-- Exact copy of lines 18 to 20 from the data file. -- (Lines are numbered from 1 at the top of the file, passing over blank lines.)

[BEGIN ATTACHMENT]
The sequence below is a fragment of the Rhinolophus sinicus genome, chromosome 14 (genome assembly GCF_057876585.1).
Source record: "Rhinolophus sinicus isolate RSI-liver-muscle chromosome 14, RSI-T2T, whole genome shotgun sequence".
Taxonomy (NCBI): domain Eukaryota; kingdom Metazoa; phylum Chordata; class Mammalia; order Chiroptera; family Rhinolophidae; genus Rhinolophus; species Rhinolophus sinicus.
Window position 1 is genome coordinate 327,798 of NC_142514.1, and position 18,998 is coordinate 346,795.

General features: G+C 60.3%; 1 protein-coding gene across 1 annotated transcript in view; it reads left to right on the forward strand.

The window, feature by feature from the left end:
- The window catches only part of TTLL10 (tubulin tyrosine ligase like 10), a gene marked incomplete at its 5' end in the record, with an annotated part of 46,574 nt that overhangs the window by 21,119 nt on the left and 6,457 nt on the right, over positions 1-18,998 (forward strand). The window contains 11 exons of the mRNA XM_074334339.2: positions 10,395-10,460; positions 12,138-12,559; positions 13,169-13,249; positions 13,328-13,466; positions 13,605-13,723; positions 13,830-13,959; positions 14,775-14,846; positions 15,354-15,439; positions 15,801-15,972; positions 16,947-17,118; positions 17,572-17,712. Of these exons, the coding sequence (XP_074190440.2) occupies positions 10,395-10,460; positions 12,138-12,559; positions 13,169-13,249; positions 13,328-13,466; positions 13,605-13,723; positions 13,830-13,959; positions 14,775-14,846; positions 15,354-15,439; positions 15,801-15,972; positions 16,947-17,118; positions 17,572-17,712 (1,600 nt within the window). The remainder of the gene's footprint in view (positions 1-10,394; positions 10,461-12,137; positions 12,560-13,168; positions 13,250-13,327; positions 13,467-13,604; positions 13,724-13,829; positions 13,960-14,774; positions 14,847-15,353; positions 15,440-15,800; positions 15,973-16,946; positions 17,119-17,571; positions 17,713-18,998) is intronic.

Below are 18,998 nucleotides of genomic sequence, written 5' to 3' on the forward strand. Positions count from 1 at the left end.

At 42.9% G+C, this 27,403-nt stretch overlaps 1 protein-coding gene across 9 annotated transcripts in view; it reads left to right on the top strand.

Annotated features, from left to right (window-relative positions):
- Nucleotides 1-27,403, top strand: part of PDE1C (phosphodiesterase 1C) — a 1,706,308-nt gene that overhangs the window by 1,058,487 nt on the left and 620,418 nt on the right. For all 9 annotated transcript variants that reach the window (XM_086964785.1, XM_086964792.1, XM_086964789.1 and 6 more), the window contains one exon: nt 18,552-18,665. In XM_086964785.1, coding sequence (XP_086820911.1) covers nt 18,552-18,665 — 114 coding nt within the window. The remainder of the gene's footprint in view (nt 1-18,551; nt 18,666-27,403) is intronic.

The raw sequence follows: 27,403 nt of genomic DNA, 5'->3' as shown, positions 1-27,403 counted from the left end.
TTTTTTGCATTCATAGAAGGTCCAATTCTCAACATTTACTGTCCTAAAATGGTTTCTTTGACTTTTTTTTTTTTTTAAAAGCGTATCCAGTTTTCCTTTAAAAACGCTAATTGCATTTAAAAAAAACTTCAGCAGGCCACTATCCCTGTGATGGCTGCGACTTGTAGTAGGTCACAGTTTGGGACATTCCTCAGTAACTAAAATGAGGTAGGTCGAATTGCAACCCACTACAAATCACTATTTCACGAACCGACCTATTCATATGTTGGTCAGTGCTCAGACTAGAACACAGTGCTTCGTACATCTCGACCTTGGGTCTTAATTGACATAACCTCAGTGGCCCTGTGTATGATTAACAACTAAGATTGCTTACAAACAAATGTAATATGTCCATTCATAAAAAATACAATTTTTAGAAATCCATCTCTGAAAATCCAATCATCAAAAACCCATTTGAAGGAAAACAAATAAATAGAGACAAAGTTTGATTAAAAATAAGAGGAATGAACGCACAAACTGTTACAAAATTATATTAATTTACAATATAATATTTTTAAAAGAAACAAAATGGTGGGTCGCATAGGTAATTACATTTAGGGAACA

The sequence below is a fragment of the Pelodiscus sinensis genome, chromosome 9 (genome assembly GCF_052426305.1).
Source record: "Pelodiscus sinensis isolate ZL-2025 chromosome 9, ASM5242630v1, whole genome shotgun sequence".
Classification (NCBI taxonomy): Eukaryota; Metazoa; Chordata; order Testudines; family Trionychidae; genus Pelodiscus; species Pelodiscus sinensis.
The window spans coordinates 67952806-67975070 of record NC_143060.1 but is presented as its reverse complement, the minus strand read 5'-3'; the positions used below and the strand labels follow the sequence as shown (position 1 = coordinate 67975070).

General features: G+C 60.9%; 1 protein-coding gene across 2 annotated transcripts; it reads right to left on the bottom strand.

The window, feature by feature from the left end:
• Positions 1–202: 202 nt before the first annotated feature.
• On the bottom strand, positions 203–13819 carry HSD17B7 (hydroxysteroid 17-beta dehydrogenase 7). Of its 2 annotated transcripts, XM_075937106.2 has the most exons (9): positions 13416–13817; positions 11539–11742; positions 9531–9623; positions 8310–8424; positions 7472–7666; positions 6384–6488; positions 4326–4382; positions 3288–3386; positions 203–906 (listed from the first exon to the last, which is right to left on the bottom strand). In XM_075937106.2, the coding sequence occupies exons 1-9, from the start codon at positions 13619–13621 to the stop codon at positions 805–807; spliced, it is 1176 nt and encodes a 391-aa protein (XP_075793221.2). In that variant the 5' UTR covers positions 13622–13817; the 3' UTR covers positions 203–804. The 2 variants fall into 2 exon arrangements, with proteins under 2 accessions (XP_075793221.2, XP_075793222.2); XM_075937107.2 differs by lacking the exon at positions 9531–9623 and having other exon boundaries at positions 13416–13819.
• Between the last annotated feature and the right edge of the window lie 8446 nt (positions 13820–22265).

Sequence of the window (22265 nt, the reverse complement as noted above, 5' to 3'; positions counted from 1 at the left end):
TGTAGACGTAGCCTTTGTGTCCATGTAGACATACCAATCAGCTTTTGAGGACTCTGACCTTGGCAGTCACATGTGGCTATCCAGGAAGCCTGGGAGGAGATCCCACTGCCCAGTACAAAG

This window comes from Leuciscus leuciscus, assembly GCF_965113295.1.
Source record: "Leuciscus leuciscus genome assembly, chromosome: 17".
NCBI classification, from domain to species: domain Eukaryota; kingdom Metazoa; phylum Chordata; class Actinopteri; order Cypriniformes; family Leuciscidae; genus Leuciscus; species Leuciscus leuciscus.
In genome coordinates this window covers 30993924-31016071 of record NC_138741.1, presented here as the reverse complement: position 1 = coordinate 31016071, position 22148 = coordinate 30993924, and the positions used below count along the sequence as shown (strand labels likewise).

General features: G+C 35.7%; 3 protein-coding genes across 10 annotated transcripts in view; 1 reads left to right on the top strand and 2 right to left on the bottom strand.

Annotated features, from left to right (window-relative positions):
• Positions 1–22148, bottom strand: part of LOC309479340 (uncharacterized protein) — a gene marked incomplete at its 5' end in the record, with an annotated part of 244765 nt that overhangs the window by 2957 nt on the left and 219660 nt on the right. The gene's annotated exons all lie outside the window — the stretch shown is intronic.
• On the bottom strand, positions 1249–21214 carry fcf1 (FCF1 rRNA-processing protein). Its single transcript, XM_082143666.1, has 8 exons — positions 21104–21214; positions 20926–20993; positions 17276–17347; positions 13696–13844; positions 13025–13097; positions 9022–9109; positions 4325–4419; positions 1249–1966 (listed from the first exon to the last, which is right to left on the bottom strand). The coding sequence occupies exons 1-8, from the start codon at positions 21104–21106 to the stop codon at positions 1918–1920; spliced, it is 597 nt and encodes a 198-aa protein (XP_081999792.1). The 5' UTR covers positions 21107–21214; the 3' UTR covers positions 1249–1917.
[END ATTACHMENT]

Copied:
General features: G+C 60.9%; 1 protein-coding gene across 2 annotated transcripts; it reads right to left on the bottom strand.

The window, feature by feature from the left end:
• Positions 1–202: 202 nt before the first annotated feature.